The procession of flagellants chant the Dies Irae, a famous thirteenth century Latin hymn thought to be written by Tommaso da Celano. Before stopping in the village they chant stanzas 1-4 and the Lacrimosa, stanza 18. These are repeated as the procession departs.
The script was initially rejected. Ingmar Bergman would end up rewriting it five times. It was only after the success of Smiles of a Summer Night (1955) at Cannes that it started to be considered more seriously.
The script is based on a one act play Bergman wrote 1953/4 as an exercise for the acting students at the Malmö City Theatre. He asked the pupils to suggest roles that they wanted to play. Based on this he wrote a few pages of monologues. After the exercise Bergman processed the material to the finished piece called "Wood Painting". "Wood Painting" has many similarities with "The Seventh Seal".
Another parody of the film happens in the Monty Python movie, "Monty Python and the Search for the Holy Grail" during which a group of "flagellants" walk through a village; only instead of using whips on their backs, they bonk themselves on their foreheads with boards.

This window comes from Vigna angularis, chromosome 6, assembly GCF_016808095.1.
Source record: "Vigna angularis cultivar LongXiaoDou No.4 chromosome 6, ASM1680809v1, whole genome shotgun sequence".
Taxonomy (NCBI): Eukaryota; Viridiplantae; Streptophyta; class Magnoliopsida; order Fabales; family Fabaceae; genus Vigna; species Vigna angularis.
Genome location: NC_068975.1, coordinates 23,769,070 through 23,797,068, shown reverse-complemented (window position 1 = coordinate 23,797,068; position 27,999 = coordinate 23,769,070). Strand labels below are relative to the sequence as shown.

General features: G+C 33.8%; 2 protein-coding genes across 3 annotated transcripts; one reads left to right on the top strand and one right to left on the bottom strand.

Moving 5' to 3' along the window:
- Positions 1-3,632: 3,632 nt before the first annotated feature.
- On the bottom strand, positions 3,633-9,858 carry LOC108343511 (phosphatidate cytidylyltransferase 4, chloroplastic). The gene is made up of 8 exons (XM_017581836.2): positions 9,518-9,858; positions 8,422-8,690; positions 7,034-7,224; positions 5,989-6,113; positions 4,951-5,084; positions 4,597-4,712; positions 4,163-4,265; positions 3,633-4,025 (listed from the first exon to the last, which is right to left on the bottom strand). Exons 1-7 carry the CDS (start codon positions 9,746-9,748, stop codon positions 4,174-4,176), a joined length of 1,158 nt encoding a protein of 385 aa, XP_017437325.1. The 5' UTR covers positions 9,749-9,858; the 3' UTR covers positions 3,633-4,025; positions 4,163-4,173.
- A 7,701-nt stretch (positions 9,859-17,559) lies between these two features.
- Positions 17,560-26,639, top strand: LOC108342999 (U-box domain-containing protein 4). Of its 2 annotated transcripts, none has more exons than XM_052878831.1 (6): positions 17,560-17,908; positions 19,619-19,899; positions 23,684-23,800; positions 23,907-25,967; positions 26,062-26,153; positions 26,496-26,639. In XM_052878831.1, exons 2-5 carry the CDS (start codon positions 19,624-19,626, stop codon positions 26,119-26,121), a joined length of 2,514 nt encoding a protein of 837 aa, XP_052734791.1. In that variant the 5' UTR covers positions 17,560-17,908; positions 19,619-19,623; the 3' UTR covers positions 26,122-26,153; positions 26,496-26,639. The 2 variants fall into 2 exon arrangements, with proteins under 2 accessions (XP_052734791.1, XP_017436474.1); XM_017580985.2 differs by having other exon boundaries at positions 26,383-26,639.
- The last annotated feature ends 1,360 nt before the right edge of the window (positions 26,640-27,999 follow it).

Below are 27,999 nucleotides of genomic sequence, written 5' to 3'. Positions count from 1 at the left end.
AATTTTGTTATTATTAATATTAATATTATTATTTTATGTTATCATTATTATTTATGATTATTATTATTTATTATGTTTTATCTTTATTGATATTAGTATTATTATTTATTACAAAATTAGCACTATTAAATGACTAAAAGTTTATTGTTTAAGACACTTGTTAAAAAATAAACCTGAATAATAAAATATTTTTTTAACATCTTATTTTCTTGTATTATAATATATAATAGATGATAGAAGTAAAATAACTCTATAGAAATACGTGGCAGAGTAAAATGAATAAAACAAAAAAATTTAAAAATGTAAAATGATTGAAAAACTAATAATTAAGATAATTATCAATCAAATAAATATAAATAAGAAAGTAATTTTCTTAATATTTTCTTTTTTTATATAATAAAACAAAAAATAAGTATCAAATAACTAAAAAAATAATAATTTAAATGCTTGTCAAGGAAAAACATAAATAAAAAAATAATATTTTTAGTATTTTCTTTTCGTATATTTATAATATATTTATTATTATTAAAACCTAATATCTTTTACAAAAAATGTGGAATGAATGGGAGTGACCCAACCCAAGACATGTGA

The last two minutes of the film are pure improvisation. The actors have played the whole final scene, when Bergman saw in the sky a cloud of unusual shape. He told the troupe again wear costumes and directed a new version of the final scene in one take.
The trivia items below may give away important plot points.
The last-but-one scene in which Death is dancing away with his followers was shot when some of the actors had gone home for the day, using some technicians and a few tourists as stand-ins. Ingmar Bergman conceived the scene on the spot, and had to improvise quickly because of an interesting cloud formation that he wanted in the background.
The name of the character played by Gunnel Lindblom is never given and she speaks no lines in the film until the penultimate scene where she has the final line of the group being taken by Death: "It is finished."